Opiates are on the rise

From the Ashland Daily Tidings, May 5 2009

Illegal use of prescription meds also up, experts say

Prescription medication abuse is on the rise in Ashland, say local drug addiction experts, and opiates appear to be the main culprit.

When used in small dosages under proper medical supervision, codeine, vicodin and morphine — each derived from the opium-producing poppy plant — are used as painkillers, and can be obtained through a doctor’s prescription. But they are highly addictive and, if used improperly, can be fatal.

“We’ve seen an increase in patients abusing prescription medications,” said Steve Fogelman, director of Kolpia Counseling Services. Kolpia is a privately owned treatment center with Ashland and Medford offices that specializes in drug counseling. While the two offices have reported different trends in illicit drug abuse, cases of prescription drug abuse have increased across the board.

“Oxycodone, oxycontin, percocet, vicodin, they’re all up,” Fogelman said.

Jackson County’s seven illegal drug-related deaths in 2008 marked a decrease from 10 the year before, according to the State Medical Examiner’s Office. But four of them were attributed to heroin, a narcotic derivative of morphine. A 34-year-old man recently survived an overdose on the drug at a restaurant in downtown Ashland.

“We’ve had some heroin increases over the last few years,” said Sgt. Jim Alderman with the Ashland Police Department. But he added that in Ashland “we don’t see a lot.”

Alderman does not believe any of last year’s heroin-related deaths occurred in Ashland. But information about medication abuse is harder to track, he said, “Because they’re obtained through the medical field.

“The problem with people abusing these drugs is that many people have prescriptions for them,” he said. “They are supposed to take one every six hours, and instead they take one every hour and a half.”

Opiates alter the amount of dopamine — transmitters of pleasure signals throughout the brain — in an individual. Whereas the flow of dopamine is usually regulated, opiates weaken the body’s ability to do so, resulting in the temporary euphoric feeling these drugs produce.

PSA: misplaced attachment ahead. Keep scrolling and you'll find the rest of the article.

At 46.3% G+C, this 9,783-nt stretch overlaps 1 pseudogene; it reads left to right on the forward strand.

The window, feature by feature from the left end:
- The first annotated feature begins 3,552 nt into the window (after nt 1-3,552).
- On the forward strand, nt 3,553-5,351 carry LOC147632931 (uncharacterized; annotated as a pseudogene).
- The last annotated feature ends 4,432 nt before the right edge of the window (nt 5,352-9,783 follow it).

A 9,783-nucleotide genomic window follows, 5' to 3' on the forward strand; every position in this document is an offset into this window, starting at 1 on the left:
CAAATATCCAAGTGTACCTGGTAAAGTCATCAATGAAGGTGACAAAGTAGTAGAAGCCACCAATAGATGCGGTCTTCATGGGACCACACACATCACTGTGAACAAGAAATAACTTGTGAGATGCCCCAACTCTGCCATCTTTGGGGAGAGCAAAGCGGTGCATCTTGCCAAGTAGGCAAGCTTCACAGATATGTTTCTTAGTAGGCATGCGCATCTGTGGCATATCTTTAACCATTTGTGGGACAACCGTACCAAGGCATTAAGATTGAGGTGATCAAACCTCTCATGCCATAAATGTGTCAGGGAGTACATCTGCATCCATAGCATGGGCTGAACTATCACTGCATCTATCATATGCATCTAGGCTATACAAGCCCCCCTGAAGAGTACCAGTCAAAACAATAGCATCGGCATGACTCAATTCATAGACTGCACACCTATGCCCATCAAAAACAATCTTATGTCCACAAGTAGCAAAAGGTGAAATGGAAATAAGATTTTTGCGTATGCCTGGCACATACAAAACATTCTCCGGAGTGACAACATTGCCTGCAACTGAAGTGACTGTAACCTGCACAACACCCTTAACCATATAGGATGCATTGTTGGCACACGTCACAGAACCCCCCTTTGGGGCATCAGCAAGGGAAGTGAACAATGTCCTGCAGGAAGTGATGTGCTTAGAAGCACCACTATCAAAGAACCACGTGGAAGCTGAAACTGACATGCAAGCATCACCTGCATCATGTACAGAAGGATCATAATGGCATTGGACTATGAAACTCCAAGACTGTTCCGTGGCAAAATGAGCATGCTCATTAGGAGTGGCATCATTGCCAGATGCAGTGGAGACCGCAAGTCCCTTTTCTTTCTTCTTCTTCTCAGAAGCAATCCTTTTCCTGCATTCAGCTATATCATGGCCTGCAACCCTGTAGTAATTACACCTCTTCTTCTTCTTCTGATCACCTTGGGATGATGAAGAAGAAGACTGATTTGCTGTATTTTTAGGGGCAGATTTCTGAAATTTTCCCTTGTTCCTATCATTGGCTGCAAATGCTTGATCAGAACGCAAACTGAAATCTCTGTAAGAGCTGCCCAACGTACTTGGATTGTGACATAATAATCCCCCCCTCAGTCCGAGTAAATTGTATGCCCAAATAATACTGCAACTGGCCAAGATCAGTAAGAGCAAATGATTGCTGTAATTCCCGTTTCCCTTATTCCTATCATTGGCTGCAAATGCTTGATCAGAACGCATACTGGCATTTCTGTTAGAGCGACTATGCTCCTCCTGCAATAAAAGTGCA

The body returns to normal, but after repeated uses the brain builds up a tolerance, requiring more of the drug to produce the same effect.

Long-term abuse of opiates leads to physical dependence, and can cause infections of the heart, lungs and liver. Unlike cocaine or methamphetamine, however, most opiates possess few exterior symptoms, making even chronic users difficult to identify.

“There are heroin addicts in the world that you’d never know were doing it,” Sgt. Alderman said.

While heroin is by far the most notorious of these drugs, medications containing opiates killed a greater number of Oregonians last year. Oxycontin is abused more than heroin, said Alderman, and in some cases is more addictive.

Dr. Tim Johnston with Southern Oregon Family Practice tries to prescribe them as rarely as possible, preferring just about any other pain relief technique — including meditation — to the use of opiates.

“I am quite aware of the addictive potential, and of the dependence that develops when people start taking opiates, so I try to recommend everything else and recommend patients try everything else.”

Oregon is currently one of twelve states without some form of prescription monitoring program to keep track of the drugs people are given. Oregon ranks among the top ten nationally in prescription drug abuse, and the top five in prescription abuse among teens.

Oregon Senate Bill 355, co-sponsored by Sen. Alan Bates (D-Ashland), would create a database for pharmacists to monitor individuals receiving prescription drugs. Advocates say the bill would drastically reduce the likelihood of doctors unknowingly prescribing drugs to individuals who are likely to abuse them.

In the meantime, police continue to monitor heroin trafficking in the Rogue Valley. But the near-fatal incident in the heart of downtown Ashland may have served to raise awareness of opiate abuse, and of its deadly implications.

“You can only take so much,” Alderman said.